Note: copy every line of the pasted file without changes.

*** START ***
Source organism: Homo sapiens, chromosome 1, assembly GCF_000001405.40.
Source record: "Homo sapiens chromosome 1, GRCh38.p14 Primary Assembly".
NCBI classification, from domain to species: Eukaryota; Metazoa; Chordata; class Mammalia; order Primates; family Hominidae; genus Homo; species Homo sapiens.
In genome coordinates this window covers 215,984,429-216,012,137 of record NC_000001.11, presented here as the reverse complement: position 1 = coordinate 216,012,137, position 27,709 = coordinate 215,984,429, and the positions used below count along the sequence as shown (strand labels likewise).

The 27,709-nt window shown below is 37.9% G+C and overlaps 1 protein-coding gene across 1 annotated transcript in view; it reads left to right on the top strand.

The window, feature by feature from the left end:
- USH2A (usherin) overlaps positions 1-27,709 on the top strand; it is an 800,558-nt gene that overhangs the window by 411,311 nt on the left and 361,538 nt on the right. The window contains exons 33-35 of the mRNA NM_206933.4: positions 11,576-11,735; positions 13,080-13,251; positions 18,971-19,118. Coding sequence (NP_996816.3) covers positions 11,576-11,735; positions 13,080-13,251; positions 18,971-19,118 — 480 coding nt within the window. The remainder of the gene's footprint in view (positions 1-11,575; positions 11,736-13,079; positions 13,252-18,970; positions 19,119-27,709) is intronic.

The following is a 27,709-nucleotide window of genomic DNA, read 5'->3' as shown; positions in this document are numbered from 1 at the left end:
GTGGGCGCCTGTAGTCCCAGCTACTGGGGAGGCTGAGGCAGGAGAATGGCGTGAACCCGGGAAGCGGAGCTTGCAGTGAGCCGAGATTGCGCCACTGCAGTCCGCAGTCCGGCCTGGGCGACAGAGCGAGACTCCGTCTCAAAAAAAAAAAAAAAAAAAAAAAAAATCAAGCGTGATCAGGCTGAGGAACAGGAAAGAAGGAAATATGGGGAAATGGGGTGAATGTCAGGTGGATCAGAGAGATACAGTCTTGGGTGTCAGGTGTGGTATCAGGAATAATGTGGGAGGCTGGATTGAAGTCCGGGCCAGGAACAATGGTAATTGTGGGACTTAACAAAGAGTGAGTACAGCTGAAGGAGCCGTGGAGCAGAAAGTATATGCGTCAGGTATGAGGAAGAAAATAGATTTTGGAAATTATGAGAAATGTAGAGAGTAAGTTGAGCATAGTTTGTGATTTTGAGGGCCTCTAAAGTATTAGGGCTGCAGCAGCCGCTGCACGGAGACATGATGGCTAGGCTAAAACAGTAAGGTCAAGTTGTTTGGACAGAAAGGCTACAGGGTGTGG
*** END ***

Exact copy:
Source organism: Homo sapiens, chromosome 1, assembly GCF_000001405.40.
Source record: "Homo sapiens chromosome 1, GRCh38.p14 Primary Assembly".
NCBI classification, from domain to species: Eukaryota; Metazoa; Chordata; class Mammalia; order Primates; family Hominidae; genus Homo; species Homo sapiens.
In genome coordinates this window covers 215,984,429-216,012,137 of record NC_000001.11, presented here as the reverse complement: position 1 = coordinate 216,012,137, position 27,709 = coordinate 215,984,429, and the positions used below count along the sequence as shown (strand labels likewise).

The 27,709-nt window shown below is 37.9% G+C and overlaps 1 protein-coding gene across 1 annotated transcript in view; it reads left to right on the top strand.

The window, feature by feature from the left end:
- USH2A (usherin) overlaps positions 1-27,709 on the top strand; it is an 800,558-nt gene that overhangs the window by 411,311 nt on the left and 361,538 nt on the right. The window contains exons 33-35 of the mRNA NM_206933.4: positions 11,576-11,735; positions 13,080-13,251; positions 18,971-19,118. Coding sequence (NP_996816.3) covers positions 11,576-11,735; positions 13,080-13,251; positions 18,971-19,118 — 480 coding nt within the window. The remainder of the gene's footprint in view (positions 1-11,575; positions 11,736-13,079; positions 13,252-18,970; positions 19,119-27,709) is intronic.

The following is a 27,709-nucleotide window of genomic DNA, read 5'->3' as shown; positions in this document are numbered from 1 at the left end:
GTGGGCGCCTGTAGTCCCAGCTACTGGGGAGGCTGAGGCAGGAGAATGGCGTGAACCCGGGAAGCGGAGCTTGCAGTGAGCCGAGATTGCGCCACTGCAGTCCGCAGTCCGGCCTGGGCGACAGAGCGAGACTCCGTCTCAAAAAAAAAAAAAAAAAAAAAAAAAATCAAGCGTGATCAGGCTGAGGAACAGGAAAGAAGGAAATATGGGGAAATGGGGTGAATGTCAGGTGGATCAGAGAGATACAGTCTTGGGTGTCAGGTGTGGTATCAGGAATAATGTGGGAGGCTGGATTGAAGTCCGGGCCAGGAACAATGGTAATTGTGGGACTTAACAAAGAGTGAGTACAGCTGAAGGAGCCGTGGAGCAGAAAGTATATGCGTCAGGTATGAGGAAGAAAATAGATTTTGGAAATTATGAGAAATGTAGAGAGTAAGTTGAGCATAGTTTGTGATTTTGAGGGCCTCTAAAGTATTAGGGCTGCAGCAGCCGCTGCACGGAGACATGATGGCTAGGCTAAAACAGTAAGGTCAAGTTGTTTGGACAGAAAGGCTACAGGGTGTGG